“Look,” he said, if you study it you can find the world, the freedom of flight.
A bonsai tree should be pruned so that a bird can fly through it.
If I concentrate, I can become a bird and fly right through…
There.” He smiled and pointed.
“The tree represents the past and the future.” He said

He considered carving a boat and sailing it down the gutter in a rain.
He had become the boy again in a larger, older body
But, still the boy.

A Lady Wrote This Poem For Me

My friend Claudia Kennedy sent me this nice poem that she wrote for me
This was kind and made me feel good. I thought I would share it:

He laughed at the evening sky

He laughed at the evening sky

To JPS, with thanks….

Sometimes Late In Life You Get Lucky.

The old man stuck his shovel into the parched ground again with all his strength.
His back ached with the effort.
He watched and waited patiently,
his weathered face bronzed by the setting sun.

It had been a long haul and struggling alone was wearing thin.
He leaned his chin on the tip of the shovel’s handle and rested
As he raised his head toward the sky.

Fresh cool water sprang from the rocky earth beneath his feet.
He leaned on his shovel’s handle,
Threw back his head and laughed
To no one in particular.

“Every now and again in life you get lucky.”

“Looks like everything is going to be all right….

—Claudia Kennedy—

Searching, Finding, Living (On My 70th Birthday)…

Quotes and Notes #307, September 7

It's a pretty place, It is alluring, but be careful. Photo by Bill Land

It’s a pretty place, It is alluring, but be careful. Photo by Bill Land

Today, on my 70th birthday, instead of a quote I am going to share an original writing about my progress in life. It contains vivid mental pictures.

6 years old
When I was very young
My mother pointed and said
“Don’t go over there.”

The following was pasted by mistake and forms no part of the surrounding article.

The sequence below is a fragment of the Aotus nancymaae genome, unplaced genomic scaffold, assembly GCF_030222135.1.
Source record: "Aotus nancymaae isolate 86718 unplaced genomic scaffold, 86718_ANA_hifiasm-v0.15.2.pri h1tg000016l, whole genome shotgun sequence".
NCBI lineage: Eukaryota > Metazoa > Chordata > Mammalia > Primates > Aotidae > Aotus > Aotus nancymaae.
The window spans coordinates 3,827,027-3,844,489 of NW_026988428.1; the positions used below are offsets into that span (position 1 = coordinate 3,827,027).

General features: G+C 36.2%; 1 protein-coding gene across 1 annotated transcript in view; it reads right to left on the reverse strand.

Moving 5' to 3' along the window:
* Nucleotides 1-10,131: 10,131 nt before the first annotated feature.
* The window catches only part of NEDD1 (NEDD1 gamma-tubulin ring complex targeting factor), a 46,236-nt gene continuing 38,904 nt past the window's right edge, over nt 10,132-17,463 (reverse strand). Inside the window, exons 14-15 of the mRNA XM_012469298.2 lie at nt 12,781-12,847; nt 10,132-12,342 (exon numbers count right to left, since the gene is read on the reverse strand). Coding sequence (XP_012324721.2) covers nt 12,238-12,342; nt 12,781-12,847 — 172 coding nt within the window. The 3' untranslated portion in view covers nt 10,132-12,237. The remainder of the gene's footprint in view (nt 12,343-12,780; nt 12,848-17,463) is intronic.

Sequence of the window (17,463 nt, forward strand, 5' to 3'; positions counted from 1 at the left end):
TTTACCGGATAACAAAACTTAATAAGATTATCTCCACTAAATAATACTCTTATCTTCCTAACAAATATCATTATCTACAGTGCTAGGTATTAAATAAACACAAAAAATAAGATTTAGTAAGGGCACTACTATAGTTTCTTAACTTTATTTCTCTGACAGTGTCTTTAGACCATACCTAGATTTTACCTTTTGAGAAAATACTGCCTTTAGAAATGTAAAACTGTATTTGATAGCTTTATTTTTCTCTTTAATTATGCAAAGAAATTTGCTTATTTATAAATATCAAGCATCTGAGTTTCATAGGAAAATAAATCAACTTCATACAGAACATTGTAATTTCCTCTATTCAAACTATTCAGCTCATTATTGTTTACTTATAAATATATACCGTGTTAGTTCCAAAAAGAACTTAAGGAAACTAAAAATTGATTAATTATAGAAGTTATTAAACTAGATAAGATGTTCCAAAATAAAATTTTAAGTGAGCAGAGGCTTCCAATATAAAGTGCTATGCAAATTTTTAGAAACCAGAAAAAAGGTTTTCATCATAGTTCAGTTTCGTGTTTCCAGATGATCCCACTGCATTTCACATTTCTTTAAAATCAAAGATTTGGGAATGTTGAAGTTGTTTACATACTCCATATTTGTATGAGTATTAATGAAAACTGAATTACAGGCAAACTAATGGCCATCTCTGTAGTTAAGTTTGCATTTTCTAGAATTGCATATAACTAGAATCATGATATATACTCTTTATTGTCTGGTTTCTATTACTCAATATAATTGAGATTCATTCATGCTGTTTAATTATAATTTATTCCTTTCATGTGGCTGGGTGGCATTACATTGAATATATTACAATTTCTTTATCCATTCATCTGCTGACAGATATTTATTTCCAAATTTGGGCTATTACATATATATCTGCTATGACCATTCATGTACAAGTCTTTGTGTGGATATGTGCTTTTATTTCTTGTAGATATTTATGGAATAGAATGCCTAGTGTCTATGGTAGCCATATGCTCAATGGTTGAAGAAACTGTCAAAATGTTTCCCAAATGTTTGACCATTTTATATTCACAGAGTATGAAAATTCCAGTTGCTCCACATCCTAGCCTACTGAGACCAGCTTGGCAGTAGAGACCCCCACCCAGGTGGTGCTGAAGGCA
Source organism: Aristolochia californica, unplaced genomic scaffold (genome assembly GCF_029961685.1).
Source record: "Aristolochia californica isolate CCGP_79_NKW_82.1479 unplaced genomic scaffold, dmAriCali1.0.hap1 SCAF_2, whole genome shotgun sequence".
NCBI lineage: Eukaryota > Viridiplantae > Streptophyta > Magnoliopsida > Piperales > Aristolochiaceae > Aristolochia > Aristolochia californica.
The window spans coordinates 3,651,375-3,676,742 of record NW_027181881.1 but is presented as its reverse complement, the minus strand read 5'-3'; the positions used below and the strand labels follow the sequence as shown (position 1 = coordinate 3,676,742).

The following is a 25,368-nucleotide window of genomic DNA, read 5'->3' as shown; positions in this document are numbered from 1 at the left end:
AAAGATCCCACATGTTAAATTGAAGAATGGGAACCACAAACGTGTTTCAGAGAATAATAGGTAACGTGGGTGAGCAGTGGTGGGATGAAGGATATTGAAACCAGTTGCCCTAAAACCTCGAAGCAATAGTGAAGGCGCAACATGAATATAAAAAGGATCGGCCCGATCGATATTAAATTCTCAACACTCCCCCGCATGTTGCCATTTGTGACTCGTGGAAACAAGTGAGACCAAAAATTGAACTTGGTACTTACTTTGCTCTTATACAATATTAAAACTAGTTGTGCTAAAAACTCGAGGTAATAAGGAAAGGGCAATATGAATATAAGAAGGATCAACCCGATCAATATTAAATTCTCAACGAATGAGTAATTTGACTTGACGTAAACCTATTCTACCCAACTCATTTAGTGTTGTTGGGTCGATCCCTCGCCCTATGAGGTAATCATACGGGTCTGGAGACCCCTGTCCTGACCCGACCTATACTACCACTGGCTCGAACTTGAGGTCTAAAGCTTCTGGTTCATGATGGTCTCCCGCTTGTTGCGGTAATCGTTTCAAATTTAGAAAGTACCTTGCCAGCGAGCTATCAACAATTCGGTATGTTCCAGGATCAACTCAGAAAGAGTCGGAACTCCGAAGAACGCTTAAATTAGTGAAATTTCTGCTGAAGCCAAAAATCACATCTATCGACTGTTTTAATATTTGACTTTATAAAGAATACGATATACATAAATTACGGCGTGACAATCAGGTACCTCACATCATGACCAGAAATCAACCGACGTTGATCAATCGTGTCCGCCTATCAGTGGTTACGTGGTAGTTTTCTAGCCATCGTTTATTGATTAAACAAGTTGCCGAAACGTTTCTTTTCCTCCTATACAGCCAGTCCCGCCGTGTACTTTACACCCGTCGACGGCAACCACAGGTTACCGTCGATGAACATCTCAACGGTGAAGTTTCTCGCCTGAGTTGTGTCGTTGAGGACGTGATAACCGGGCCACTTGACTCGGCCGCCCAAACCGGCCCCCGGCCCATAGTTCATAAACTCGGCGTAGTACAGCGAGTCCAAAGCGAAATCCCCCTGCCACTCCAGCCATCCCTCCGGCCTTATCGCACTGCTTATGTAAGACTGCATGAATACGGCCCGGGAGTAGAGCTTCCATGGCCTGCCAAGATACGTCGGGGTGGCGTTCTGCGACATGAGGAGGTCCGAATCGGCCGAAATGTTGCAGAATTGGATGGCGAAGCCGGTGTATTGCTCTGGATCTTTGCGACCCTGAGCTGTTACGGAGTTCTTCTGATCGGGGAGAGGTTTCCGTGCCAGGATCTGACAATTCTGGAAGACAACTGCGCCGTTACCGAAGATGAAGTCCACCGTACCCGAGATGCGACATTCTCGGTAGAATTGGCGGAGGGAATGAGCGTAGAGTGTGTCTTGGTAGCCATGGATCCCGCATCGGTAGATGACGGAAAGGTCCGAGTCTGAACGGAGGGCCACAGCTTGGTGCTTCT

I wondered why.

16 years old
For years, I looked in that direction
And wondered what was “over there.”
I thought about “over there” a lot
And I asked myself, “I wonder what would happen if…”

26 years old
“Over there” became an obsession
I kept looking in that direction, not moving.
Then, one day I turned and began to drift
Slowly, fearfully, and carefully.

36 years old
I went as far as I could
There was a precipice and a cliff
I looked over the brink and saw…
Nothing—no bottom as far as I could see.

46 years old
I had visited the brink so many times.
I was obsessed with it.
I spent most of my time at the brink
Neglecting work, friends, and family.

56 years old
I was dizzy. I stepped over the edge
I slowly floated down toward the unseen bottom
The descent was slow at first and then faster and faster
And faster and faster
With no bottom in sight, I fell and fell,
Without realizing that I was falling.

I approached the bottom and the bottom of the bottom
Was a mirror. I fell rapidly toward it and gazed into it
And I saw myself
I saw myself as someone I did not wish to be.

And at that moment, I found that I had wings
And that I could spread the wings and stop my fall
I realized that I could escape the obscure ending.
And I landed next to a wall of rock
That ascended farther than I could see.

66 years old
I had climbed the rock wall for years.
Sometimes I made good progress
Sometimes the going got rather difficult,
Sometimes the going was fun and easy.
At a place almost to the top, I almost fell
Into what would have been a certain ending.

I found the top of the rock wall
And climbed carefully to the level ground
At the other side of the precipice.
I walked off happily, finding love and life.

70 years old
That was truly an adventure
I came close, so close to the bottom
Then I came close, so close to the top.
Everything is going to be all right.

Give someone a smile on my Birthday
John P. Schulz—“Sweetie Drives on Chemo Days.”